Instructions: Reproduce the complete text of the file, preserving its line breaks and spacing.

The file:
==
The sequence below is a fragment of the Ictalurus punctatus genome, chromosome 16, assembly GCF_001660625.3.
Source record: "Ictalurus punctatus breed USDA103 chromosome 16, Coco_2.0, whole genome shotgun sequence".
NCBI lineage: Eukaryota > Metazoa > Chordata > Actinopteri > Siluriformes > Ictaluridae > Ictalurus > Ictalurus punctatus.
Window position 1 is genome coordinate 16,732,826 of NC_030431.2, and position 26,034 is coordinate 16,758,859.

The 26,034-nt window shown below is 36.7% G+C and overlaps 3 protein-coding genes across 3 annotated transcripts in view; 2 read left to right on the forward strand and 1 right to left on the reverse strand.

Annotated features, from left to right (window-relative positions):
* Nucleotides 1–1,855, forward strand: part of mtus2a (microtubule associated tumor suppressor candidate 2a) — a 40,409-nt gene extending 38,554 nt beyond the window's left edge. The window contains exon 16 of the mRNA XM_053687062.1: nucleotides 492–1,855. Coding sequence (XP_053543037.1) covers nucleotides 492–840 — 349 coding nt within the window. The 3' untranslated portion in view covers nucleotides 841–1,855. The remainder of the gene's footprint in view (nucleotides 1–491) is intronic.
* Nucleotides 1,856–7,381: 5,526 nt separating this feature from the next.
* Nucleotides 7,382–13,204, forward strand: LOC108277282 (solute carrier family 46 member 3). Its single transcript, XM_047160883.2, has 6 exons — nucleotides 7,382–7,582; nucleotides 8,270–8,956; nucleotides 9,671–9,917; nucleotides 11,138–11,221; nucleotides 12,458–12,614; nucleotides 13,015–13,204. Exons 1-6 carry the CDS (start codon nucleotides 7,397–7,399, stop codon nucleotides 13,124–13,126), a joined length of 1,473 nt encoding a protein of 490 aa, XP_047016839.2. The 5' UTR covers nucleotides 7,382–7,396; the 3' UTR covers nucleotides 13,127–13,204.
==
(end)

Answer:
The sequence below is a fragment of the Ictalurus punctatus genome, chromosome 16, assembly GCF_001660625.3.
Source record: "Ictalurus punctatus breed USDA103 chromosome 16, Coco_2.0, whole genome shotgun sequence".
NCBI lineage: Eukaryota > Metazoa > Chordata > Actinopteri > Siluriformes > Ictaluridae > Ictalurus > Ictalurus punctatus.
Window position 1 is genome coordinate 16,732,826 of NC_030431.2, and position 26,034 is coordinate 16,758,859.

The 26,034-nt window shown below is 36.7% G+C and overlaps 3 protein-coding genes across 3 annotated transcripts in view; 2 read left to right on the forward strand and 1 right to left on the reverse strand.

Annotated features, from left to right (window-relative positions):
* Nucleotides 1–1,855, forward strand: part of mtus2a (microtubule associated tumor suppressor candidate 2a) — a 40,409-nt gene extending 38,554 nt beyond the window's left edge. The window contains exon 16 of the mRNA XM_053687062.1: nucleotides 492–1,855. Coding sequence (XP_053543037.1) covers nucleotides 492–840 — 349 coding nt within the window. The 3' untranslated portion in view covers nucleotides 841–1,855. The remainder of the gene's footprint in view (nucleotides 1–491) is intronic.
* Nucleotides 1,856–7,381: 5,526 nt separating this feature from the next.
* Nucleotides 7,382–13,204, forward strand: LOC108277282 (solute carrier family 46 member 3). Its single transcript, XM_047160883.2, has 6 exons — nucleotides 7,382–7,582; nucleotides 8,270–8,956; nucleotides 9,671–9,917; nucleotides 11,138–11,221; nucleotides 12,458–12,614; nucleotides 13,015–13,204. Exons 1-6 carry the CDS (start codon nucleotides 7,397–7,399, stop codon nucleotides 13,124–13,126), a joined length of 1,473 nt encoding a protein of 490 aa, XP_047016839.2. The 5' UTR covers nucleotides 7,382–7,396; the 3' UTR covers nucleotides 13,127–13,204.